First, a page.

I worry about the Kurds.  The fortunes of the Kurdish people can change in the blink of an eye.  They fight like madmen, are courageous to a fault, have never really betrayed anyone, and only want to be left alone in their own little piece of nationhood.  However, since that nationhood dream includes access to oil, it is unlikely to become a reality.  This conflict has Syrian Kurds fighting in Kobani, Iraqi Kurds fighting around Mosul and Erbil, and the never-ending shooting contest with the Turkish Army.  I see an opportunity for the Iranians to add Suleymaniyah, Kurdistan to their list of friends:  If the Iranians were to intervene militarily against ISIL in defense of the Kurds and the Yazidi, can you imagine the public relations jackpot Iran will enjoy?  What a development: Iranian ground forces move in to mop up ISIL, when the Americans couldn't be bothered (and we all know that this is the American's mess to begin with).  The Iranian Army fighting alongside the Iraqi Army, removing the ISIL butchers, should push aside any distaste from the influential Sunni Shaykhs and politicians.  It would solidify the pro-Iranian political forces in Baghdad, and stabilize its own northeastern border with Kurdistan.  Assad finishes off ISIL in Syria, and the Iranians become the power broker in the region.  True, a lot would have to fall into place for this scenario to come to pass.  The Kurds and Iranians would have to get past years of distrust to work that closely together.  And the Sunni community in central Iraq would be the most difficult audience of all.  But when I examine the current situation, I can see no one as well-placed as the Iranians.  The Turks had an opportunity to become that same power broker, but Erdogan can't keep his personal prejudices from impacting his decisions.  The Turks should have co-opted the Kurds, gained access to the Kurdish oil fields, and ended centuries of conflict.  Turkey should have done the United States one better and rolled its tanks and F-16s into Syria, blasting both ISIL and Syrian regular forces into smithereens.  Erdogan could have appealed to the sense of destiny that sits in the heart of every Turk.  At the beginning of this conflict was the time for Turkey to reclaim its natural position as savior and leader of the region, and the first step would have been to crush the band of butchers who call themselves ISIL, and then remove the band of butchers that call themselves the Ba'ath Party in Damascus.  And what would have been the worst-case reaction from the United States and Europe?  That they might have gotten so angry that they enacted a sanctions regime to prohibit Turkish leaders from traveling to Miami Beach in the winter?  At the same time, the Iranians would have been too focused on their all-consuming obsession to build nuclear weapons, and Putin was otherwise too engaged in Ukraine to have made a big stink.  Ok, that last point is probably not true: Putin will not let Assad go without a serious fight, because of Putin's desire for a Mediterranean Port for his navy.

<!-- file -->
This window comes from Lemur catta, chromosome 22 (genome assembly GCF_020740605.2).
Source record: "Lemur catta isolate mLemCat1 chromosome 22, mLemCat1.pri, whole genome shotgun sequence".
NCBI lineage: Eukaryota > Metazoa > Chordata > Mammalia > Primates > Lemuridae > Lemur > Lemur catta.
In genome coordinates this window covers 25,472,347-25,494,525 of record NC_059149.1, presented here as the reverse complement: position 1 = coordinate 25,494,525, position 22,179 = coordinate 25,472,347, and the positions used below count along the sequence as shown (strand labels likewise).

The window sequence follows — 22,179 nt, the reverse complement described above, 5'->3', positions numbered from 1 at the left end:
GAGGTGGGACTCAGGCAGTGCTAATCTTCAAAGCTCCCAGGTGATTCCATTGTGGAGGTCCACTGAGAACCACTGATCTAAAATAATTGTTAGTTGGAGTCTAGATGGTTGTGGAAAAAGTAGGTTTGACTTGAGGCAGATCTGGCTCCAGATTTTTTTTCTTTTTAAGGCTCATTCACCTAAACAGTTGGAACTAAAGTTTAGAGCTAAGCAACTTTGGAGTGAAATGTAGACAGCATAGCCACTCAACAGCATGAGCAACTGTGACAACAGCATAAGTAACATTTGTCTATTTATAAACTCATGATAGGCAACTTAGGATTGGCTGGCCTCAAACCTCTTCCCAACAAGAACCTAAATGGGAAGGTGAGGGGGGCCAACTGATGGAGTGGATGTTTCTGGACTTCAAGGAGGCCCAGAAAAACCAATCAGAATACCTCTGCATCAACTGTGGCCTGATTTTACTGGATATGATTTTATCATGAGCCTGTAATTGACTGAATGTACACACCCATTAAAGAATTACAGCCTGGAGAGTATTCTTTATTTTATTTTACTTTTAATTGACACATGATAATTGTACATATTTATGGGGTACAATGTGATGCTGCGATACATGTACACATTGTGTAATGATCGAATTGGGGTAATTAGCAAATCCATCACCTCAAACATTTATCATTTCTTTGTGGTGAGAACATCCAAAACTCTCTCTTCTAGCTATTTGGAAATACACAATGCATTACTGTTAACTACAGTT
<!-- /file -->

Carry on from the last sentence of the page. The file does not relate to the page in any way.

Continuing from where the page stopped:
So today's post began as an examination of Iran's options in Syria and Iraq, and ended with a review of what Turkey had to gain by being more aggressive and less-impulsive.  But Turkey's opportunity has now passed, especially in light of recent anti-American, anti-European, events in Turkey.  Erdogan is probably happy right now just to sit back and regroup.  This is of course after he has the pleasure of visiting for a few days with Egg-Head of the millennium, Joe Biden.  But Iran is still in the moment, and if the leaders in Teheran showed a bit of innovation and strategic urgency, they could turn this conflict into an Iranian diplomatic coming-out party.